Modular channels usually start at 4 in. wide. These narrower widths use smaller grates, significantly reducing overall project costs. Wider systems are available if required by hydraulics or application.

     

    Channels are aligned onsite via male/female interconnecting ends to form a continuous sloped run. Systems offer up to 40 interconnecting sloped channel depths (sizes) to create continuously sloped trenches upto 125 ft long. Neutral channels with no slope that can be inserted along runs to extend length.

  • What is polymer concrete?

    Polymer concrete is a durable material which is resistant to road salts and common chemicals. It is made from polyester resin reinforced with mineral aggregates and fillers,

  • What is Fiberglass?

    Fiberglass, a lightweight material made from polyester resin binder reinforced by glass matting and fibers.

  • What are fiberglass trench drain systems used for?

    Fiberglass is used for high-capacity drainage runs in concrete slabs or where corrosion resistance is needed.

  • Can modular trench drains be used with harsh chemicals?

    While polymer concrete and fiberglass trench drains provide effective durability in general industrial uses carrying water and basic liquids, certain chemicals or extreme temperatures require channel construction with more ‘exotic’ high-performing resins such as vinyl ester. In chemically aggressive environments, vinyl ester is specified along with grate choices that also meet the same chemical resistance standards.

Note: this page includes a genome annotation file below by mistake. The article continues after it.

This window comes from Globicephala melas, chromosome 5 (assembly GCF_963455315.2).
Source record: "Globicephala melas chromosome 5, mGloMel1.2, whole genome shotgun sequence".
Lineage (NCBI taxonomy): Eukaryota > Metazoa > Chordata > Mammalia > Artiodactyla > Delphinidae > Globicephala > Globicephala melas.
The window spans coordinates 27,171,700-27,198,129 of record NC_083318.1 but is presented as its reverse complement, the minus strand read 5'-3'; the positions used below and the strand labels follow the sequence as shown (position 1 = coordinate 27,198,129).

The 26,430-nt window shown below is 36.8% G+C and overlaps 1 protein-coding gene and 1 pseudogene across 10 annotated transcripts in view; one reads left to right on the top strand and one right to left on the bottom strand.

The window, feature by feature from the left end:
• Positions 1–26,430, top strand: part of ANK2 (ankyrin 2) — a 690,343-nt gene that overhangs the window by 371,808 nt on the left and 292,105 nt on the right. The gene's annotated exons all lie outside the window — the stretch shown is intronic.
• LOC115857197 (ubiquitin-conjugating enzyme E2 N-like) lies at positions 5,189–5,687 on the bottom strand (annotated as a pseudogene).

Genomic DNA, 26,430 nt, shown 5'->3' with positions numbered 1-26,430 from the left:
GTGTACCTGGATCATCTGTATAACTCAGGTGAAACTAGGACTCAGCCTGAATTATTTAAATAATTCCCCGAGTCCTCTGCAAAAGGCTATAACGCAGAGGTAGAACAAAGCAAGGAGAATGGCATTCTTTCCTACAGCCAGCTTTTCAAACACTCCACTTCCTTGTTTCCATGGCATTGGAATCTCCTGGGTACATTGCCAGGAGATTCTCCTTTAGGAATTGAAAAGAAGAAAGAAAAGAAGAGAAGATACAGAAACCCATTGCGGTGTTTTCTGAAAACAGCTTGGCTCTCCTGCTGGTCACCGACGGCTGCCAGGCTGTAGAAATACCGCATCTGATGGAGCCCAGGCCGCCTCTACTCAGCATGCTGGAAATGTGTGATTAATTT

For extreme high temperatures found in some processing facilities, stainless steel is the best material.

     

     

  • Are polymer trench drain systems weather resistant?

    Polymer concrete and fiberglass both have a coefficient of expansion and contraction similar to Portland cement, and so they will expand and contract at the same rate as the encasement, minimizing  buckling or pulling away from the concrete surround. They have a low rate of water absorption and will not suffer during freeze-thaw cycles.

  • Why are there so many different grates?

    Except for the visible grate, most of the trench drain system is underground and virtually invisible. So the grate must work together with the channel to provide the right load classification performance and visual qualities.

     

    Grate slot patterns include:

    • perforated;

    • slotted;

    • mesh;

    • decorative hole pattern

     

    Grate materials come in a variety of different materials such as ductile iron, galvanized steel, stainless steel, non-ferrous metals, plastics and fiberglass.

     

    Grates that comply with requirements of the Americans with Disabilities Act (ADA) of 1990 are available.

     

    Other safety-focused grates include a ‘heelsafe’ pattern in compliance with American Society of Mechanical Engineers (ASME) A112.6.3, Floor and Trench Drains. Section 7.12, “Heel Resistant Strainers and Grates,